Ways to manage change in the workplace
Change is an inevitable part of running a business and can be disruptive if not properly managed.
Managers play a big role in supporting workforces through periods of change and understanding your role at each stage in the process is vital.
We walk you through the issue.
Types of change
Change in a workplace takes many forms, including:
- Change related to people, systems or the organisation as a whole;
- Radical or minor;
- Proactive or reactive; and
- Evolutionary or revolutionary.
While there are several change management models to help guide you, there is no single best practice model.
CCIWA Senior Human Resources Consultant Marcia Lawrence says an employee’s capacity to change is influenced by how that change is communicated.
“Therefore, how you manage and lead the workplace change will have a direct impact on whether you achieve the desired outcomes,” she says. “A change management plan is key, underpinned by visible support and commitment of organisational leaders.”
Lawrence says employers should also be aware that they have obligations under modern awards and enterprise agreements to consult with employees on a major workplace change or roster changes.
“In addition, the Fair Work Act 2009 requires employers to consult with employees in certain situations, whether or not a modern award or enterprise agreement applies,” she says.
“Employers may also choose to consult with employees and their representatives as a matter of best practice. Research on resistance to change has shown that it can be mitigated by involving employees in the decision-making process.”
Adapting to change
It is normal for people to undergo a range of emotions when they hear about a change.
Swiss-American psychiatrist Elisabeth Kubler-Ross created a change curve, which represents the reactions people experience when responding to change.
The curve divides common reactions to change into four stages:
- Shock or denial, which may be experienced when someone first hears about a change being made to the status quo.
- Anger or fear about any potential disruptive impacts of the change.
- Acceptance that the change must happen and exploring ways it impacts them.
- Once people embrace the change and commit themselves to a new way of working, they can make a positive contribution to an organisation’s rebuilding process.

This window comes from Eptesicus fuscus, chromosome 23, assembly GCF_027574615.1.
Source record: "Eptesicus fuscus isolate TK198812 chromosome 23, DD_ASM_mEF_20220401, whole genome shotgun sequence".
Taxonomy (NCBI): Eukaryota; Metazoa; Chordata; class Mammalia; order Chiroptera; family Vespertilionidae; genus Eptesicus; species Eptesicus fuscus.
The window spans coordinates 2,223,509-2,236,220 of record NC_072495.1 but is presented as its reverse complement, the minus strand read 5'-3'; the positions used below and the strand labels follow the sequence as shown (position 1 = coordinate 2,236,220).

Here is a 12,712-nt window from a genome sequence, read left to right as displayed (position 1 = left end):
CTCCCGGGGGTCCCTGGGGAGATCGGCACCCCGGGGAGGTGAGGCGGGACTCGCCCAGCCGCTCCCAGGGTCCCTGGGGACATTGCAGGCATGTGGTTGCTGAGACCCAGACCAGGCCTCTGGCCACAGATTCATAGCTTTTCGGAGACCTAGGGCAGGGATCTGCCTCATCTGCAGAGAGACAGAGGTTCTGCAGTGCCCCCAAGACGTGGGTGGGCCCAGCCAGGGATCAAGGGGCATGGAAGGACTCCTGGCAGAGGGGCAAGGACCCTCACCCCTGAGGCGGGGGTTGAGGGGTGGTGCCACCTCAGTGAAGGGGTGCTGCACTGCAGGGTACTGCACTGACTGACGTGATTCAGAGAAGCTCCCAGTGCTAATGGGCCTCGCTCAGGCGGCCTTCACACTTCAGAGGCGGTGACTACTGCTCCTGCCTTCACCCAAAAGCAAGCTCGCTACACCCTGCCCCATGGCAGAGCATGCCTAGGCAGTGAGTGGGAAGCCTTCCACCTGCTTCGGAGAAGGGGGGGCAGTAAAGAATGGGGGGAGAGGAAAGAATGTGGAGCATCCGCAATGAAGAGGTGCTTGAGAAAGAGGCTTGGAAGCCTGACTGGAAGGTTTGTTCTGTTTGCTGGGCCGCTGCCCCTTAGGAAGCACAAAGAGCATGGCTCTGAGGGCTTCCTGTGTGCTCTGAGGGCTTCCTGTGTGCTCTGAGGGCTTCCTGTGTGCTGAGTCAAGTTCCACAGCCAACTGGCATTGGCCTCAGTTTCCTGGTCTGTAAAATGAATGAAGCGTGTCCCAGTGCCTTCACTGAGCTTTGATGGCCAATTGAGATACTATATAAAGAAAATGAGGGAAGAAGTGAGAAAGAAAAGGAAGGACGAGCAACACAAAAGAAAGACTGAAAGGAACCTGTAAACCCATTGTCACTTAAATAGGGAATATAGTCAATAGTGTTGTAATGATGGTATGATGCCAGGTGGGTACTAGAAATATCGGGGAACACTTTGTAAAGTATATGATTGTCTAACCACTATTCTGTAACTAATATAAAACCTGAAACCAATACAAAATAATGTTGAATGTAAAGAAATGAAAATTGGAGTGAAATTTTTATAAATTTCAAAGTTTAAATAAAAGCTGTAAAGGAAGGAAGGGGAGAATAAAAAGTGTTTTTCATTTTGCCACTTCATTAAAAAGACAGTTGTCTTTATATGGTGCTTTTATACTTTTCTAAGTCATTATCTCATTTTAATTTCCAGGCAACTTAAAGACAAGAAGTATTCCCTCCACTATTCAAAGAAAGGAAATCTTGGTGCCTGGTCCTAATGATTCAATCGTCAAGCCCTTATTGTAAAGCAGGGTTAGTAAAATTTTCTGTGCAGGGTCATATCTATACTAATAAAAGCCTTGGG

Individuals may enter the curve at any stage and may backslide or get stuck in certain stages.
Your role responding to change
As a manager, you are responsible for helping your team members reach the final stage of the change curve.
To do so, you will need to play roles to ensure the success of the change initiative.
These roles include being a:
Where a change is coming from senior management, you will need to understand the change yourself.
This will require you to liaise with senior management to understand the purpose and direction of the change.
This will help you to effectively promote and explain the need for change to your team.
b) Liaising with your team
Where you want to implement a change yourself, you should liaise with your team members about the change you want to introduce.
This will allow team members to make suggestions and provide input on what should be involved in the change.
You can help your team develop a sense of ownership and become strong advocates of the change process by:
- Involving them in the change; and
- Giving them the opportunity to take responsibility and accountability for certain aspects of the change.
It will also allow you to coach and support your team during the time of change and help them to quickly move towards the final stage of the change curve.
Whilst communicating with your team, different members of the team may react in different ways, according to the change curve. Therefore, it is important for you to effectively communicate relevant information about the change initiative. This will include explaining:
- What has created the need for the change;
- The benefits of the change;
- What might happen if the change is not made; and
- Where they can go for more information if they need it.
You should also take the time to answer questions that arise.
For these team members, you will need to find various ways to promote the change.
This can often be accomplished by highlighting the benefits of the change for each employee, for example:
- Career development opportunities;
- More efficient ways of working;
- Increased job security; or
- Financial incentives.
It is important to maintain your honesty while advocating for the change.
If you lie about the benefits, your team is likely to realise this and be more resistant to the change.
Coaching should begin immediately after the change has been communicated and continue throughout the change process.
You may find that some team members continue to resist change. In these situations, you may need to implement a range of strategies, including:
- Listening to your team members and then address the concerns they raise;
- Empowering employees to contribute to the change, where appropriate; or
- Encouraging your team to provide feedback and suggestions for improvement.
Identifying resistance to change
The actions of your team members and how they are talking about a change in meetings and corridor conversations may give you some indication as to whether there is resistance to a change.
Signs of resistance may include snide or sarcastic remarks, nit-picking details, verbal criticism of the change, missing meetings or other commitments, or sabotaging your efforts to explain the change.
CCIWA’s new HR Consulting service provides advice to businesses on issues such as these. Get in touch on (08) 9365 7746.
CCIWA’s eLearning Library has a suite of interactive modules on several topics to help run your business, including managing change.
For general advice contact our Employee Relations Advice Centre on (08) 9365 7660 or firstname.lastname@example.org.